According to reports, 1,235 fish, including eagle rays and double-lined fusiliers, were found dead at Sunshine Aquarium in Tokyo’s Ikebukuro district. The fish, who were held captive in a tank, are thought to have died from oxygen deprivation that was caused when the zoo’s staff stopped the bubble-generating tank cleaner.
— Japan Today News (@JapanToday) November 9, 2017
This tragic incident is a stark reminder that animals do not belong in aquariums.
Everything about a marine animal’s life in an aquarium is artificial, from the minerals added to the water to the water’s oxygen-saturation level, which would normally be produced by wave action and other natural processes. The basic life-sustaining elements of an artificial aquarium are held in a delicate balance, and the consequences of inevitable human errors and mechanical malfunctions are, as this incident demonstrates, often disastrous.
Aquariums teach all the wrong lessons: that it’s acceptable to imprison animals, deprive them of the freedom to move, and deny them the chance to explore and establish their natural territories. They teach that it’s acceptable to watch them go insane from frustration and loneliness and to breed and separate them from each other as we please.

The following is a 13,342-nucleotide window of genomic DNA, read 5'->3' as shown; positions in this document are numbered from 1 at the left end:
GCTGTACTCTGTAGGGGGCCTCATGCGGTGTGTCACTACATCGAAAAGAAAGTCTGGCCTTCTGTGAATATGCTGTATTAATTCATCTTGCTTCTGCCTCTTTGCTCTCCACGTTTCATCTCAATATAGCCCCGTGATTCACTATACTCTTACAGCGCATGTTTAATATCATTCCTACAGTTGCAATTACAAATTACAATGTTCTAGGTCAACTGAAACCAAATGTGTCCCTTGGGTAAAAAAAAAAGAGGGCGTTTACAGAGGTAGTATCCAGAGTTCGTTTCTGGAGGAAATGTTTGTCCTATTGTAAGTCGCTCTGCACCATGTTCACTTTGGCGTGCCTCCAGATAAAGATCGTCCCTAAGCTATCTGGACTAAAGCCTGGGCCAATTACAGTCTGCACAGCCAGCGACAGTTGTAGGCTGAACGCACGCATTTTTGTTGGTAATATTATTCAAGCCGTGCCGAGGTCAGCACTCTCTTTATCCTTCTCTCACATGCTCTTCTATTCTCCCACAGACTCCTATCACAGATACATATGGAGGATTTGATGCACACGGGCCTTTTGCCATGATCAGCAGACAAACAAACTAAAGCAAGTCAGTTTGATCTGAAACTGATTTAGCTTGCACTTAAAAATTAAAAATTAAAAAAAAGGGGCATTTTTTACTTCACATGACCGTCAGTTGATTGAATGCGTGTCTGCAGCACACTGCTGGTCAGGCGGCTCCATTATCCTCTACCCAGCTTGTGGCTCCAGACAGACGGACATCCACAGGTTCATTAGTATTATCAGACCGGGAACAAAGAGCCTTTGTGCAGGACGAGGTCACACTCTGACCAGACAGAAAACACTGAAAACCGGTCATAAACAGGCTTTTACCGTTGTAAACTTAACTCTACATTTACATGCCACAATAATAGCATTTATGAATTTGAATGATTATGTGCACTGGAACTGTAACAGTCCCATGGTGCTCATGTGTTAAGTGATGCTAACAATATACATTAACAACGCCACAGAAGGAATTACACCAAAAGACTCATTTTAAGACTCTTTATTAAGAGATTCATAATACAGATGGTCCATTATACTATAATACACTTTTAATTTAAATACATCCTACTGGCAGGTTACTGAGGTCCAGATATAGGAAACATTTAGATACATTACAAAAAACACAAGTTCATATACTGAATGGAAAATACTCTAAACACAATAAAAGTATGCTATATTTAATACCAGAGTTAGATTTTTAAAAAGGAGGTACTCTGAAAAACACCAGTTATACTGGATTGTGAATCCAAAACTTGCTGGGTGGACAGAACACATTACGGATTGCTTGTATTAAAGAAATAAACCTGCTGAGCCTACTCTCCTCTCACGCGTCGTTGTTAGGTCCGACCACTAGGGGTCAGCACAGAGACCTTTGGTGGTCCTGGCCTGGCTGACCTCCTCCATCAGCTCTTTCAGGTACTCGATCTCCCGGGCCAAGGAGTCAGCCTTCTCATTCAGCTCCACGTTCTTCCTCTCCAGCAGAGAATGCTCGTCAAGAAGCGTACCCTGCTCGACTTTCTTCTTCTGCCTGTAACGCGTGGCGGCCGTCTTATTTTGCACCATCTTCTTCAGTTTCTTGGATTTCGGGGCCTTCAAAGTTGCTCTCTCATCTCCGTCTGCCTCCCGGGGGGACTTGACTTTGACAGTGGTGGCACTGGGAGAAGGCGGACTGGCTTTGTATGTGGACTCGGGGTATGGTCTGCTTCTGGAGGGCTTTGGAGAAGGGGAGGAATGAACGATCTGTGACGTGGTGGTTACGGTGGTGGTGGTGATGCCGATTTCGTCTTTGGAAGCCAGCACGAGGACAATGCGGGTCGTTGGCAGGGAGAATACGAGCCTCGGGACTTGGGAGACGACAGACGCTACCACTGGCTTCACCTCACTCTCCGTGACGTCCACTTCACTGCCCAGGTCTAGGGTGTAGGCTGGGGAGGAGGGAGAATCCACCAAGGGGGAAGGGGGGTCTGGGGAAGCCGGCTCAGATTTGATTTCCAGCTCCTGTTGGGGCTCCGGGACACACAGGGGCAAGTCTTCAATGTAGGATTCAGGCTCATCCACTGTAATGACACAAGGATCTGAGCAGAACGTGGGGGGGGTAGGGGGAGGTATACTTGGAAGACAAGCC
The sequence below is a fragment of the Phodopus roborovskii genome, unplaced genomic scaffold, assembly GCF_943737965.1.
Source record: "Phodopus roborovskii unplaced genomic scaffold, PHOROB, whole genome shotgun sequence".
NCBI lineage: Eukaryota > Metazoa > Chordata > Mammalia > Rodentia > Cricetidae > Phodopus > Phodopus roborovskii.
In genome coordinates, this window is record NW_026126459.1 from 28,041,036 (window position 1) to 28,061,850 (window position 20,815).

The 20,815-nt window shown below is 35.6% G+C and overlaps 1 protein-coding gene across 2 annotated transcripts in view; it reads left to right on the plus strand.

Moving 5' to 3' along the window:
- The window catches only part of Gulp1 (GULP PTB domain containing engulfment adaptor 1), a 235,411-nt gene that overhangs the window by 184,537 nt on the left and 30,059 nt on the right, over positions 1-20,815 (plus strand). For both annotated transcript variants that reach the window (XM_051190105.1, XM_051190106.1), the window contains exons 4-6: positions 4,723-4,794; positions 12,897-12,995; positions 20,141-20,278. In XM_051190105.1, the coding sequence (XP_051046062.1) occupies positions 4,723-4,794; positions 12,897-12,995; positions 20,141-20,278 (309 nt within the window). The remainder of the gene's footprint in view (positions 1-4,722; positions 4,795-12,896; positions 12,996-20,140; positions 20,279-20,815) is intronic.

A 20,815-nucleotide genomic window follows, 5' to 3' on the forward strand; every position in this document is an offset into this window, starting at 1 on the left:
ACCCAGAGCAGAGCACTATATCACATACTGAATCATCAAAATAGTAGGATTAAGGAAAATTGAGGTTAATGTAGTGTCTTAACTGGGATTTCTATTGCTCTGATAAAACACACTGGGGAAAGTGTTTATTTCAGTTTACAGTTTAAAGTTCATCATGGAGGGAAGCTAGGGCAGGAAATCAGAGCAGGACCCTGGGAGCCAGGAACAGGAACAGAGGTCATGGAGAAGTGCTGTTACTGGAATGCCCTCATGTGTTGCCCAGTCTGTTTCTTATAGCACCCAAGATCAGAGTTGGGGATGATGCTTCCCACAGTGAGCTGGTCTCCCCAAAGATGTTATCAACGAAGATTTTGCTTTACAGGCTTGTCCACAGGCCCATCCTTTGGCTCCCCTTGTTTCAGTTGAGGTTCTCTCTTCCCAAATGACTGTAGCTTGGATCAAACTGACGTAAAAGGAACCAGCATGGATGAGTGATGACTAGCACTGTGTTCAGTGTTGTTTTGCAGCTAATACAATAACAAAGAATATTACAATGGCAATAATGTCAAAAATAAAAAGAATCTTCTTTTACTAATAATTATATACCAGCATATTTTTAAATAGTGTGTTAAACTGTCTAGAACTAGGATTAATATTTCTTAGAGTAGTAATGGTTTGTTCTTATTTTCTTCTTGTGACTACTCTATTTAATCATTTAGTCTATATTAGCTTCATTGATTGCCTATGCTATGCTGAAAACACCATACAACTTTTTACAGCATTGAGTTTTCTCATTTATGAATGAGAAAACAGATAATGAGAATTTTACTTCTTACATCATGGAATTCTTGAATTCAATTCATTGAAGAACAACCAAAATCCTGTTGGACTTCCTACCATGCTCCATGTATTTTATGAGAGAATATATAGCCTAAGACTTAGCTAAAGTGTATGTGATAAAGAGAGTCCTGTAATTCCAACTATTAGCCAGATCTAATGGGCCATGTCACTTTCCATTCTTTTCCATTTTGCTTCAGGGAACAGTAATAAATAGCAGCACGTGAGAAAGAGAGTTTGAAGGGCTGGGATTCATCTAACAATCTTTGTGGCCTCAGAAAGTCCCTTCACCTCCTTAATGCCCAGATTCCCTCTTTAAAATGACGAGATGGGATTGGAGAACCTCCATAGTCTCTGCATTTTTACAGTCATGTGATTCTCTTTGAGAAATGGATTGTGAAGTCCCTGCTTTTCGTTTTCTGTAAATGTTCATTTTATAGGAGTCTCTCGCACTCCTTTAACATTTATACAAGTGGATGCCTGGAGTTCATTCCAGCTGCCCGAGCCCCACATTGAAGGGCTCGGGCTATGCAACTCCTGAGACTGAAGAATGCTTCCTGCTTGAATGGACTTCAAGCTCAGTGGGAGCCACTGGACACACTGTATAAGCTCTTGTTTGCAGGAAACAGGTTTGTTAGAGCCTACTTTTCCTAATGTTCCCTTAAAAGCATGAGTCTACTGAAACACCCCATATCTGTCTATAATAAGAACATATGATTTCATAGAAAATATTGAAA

Thanks to documentaries like Blackfish, people around the world increasingly recognize that animals don’t belong in captivity and are choosing not to support cruel aquariums where depressed animals are imprisoned in small tanks.
What You Can Do
Aquariums and marine parks are part of a for-profit industry built on the suffering of intelligent animals. Please don’t visit these or other facilities that keep ocean animals in captivity. Encourage your friends and family to choose humane activities, such as scuba diving and snorkeling, to observe animals without disturbing them.